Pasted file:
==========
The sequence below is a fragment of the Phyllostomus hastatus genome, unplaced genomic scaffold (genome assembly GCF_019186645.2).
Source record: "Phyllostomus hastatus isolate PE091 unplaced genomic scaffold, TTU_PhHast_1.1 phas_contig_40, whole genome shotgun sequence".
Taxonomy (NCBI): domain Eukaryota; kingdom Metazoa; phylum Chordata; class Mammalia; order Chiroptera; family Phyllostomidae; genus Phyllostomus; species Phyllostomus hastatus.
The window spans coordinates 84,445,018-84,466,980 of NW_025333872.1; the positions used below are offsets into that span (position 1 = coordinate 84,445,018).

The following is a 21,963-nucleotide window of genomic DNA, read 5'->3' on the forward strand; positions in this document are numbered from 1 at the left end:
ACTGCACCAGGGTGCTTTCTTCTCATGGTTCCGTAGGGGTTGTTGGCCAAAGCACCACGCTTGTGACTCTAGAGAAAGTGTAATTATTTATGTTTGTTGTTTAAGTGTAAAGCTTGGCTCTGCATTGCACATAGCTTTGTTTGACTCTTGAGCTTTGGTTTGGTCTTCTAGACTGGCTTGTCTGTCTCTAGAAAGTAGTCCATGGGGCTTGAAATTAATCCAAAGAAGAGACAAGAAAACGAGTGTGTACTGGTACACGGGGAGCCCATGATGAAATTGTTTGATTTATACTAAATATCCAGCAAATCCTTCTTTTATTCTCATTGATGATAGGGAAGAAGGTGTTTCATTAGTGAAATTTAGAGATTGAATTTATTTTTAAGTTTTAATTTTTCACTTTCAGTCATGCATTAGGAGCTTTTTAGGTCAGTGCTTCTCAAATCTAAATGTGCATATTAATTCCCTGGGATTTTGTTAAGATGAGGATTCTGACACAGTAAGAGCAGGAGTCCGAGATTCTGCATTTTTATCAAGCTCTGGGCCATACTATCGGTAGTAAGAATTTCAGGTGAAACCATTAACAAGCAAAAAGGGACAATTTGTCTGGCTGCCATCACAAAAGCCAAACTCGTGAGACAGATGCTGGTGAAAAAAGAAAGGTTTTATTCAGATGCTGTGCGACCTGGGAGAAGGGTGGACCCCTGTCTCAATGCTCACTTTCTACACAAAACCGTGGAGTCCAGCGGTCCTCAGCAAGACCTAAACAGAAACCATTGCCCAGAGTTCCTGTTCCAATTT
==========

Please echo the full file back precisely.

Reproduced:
The sequence below is a fragment of the Phyllostomus hastatus genome, unplaced genomic scaffold (genome assembly GCF_019186645.2).
Source record: "Phyllostomus hastatus isolate PE091 unplaced genomic scaffold, TTU_PhHast_1.1 phas_contig_40, whole genome shotgun sequence".
Taxonomy (NCBI): domain Eukaryota; kingdom Metazoa; phylum Chordata; class Mammalia; order Chiroptera; family Phyllostomidae; genus Phyllostomus; species Phyllostomus hastatus.
The window spans coordinates 84,445,018-84,466,980 of NW_025333872.1; the positions used below are offsets into that span (position 1 = coordinate 84,445,018).

The following is a 21,963-nucleotide window of genomic DNA, read 5'->3' on the forward strand; positions in this document are numbered from 1 at the left end:
ACTGCACCAGGGTGCTTTCTTCTCATGGTTCCGTAGGGGTTGTTGGCCAAAGCACCACGCTTGTGACTCTAGAGAAAGTGTAATTATTTATGTTTGTTGTTTAAGTGTAAAGCTTGGCTCTGCATTGCACATAGCTTTGTTTGACTCTTGAGCTTTGGTTTGGTCTTCTAGACTGGCTTGTCTGTCTCTAGAAAGTAGTCCATGGGGCTTGAAATTAATCCAAAGAAGAGACAAGAAAACGAGTGTGTACTGGTACACGGGGAGCCCATGATGAAATTGTTTGATTTATACTAAATATCCAGCAAATCCTTCTTTTATTCTCATTGATGATAGGGAAGAAGGTGTTTCATTAGTGAAATTTAGAGATTGAATTTATTTTTAAGTTTTAATTTTTCACTTTCAGTCATGCATTAGGAGCTTTTTAGGTCAGTGCTTCTCAAATCTAAATGTGCATATTAATTCCCTGGGATTTTGTTAAGATGAGGATTCTGACACAGTAAGAGCAGGAGTCCGAGATTCTGCATTTTTATCAAGCTCTGGGCCATACTATCGGTAGTAAGAATTTCAGGTGAAACCATTAACAAGCAAAAAGGGACAATTTGTCTGGCTGCCATCACAAAAGCCAAACTCGTGAGACAGATGCTGGTGAAAAAAGAAAGGTTTTATTCAGATGCTGTGCGACCTGGGAGAAGGGTGGACCCCTGTCTCAATGCTCACTTTCTACACAAAACCGTGGAGTCCAGCGGTCCTCAGCAAGACCTAAACAGAAACCATTGCCCAGAGTTCCTGTTCCAATTT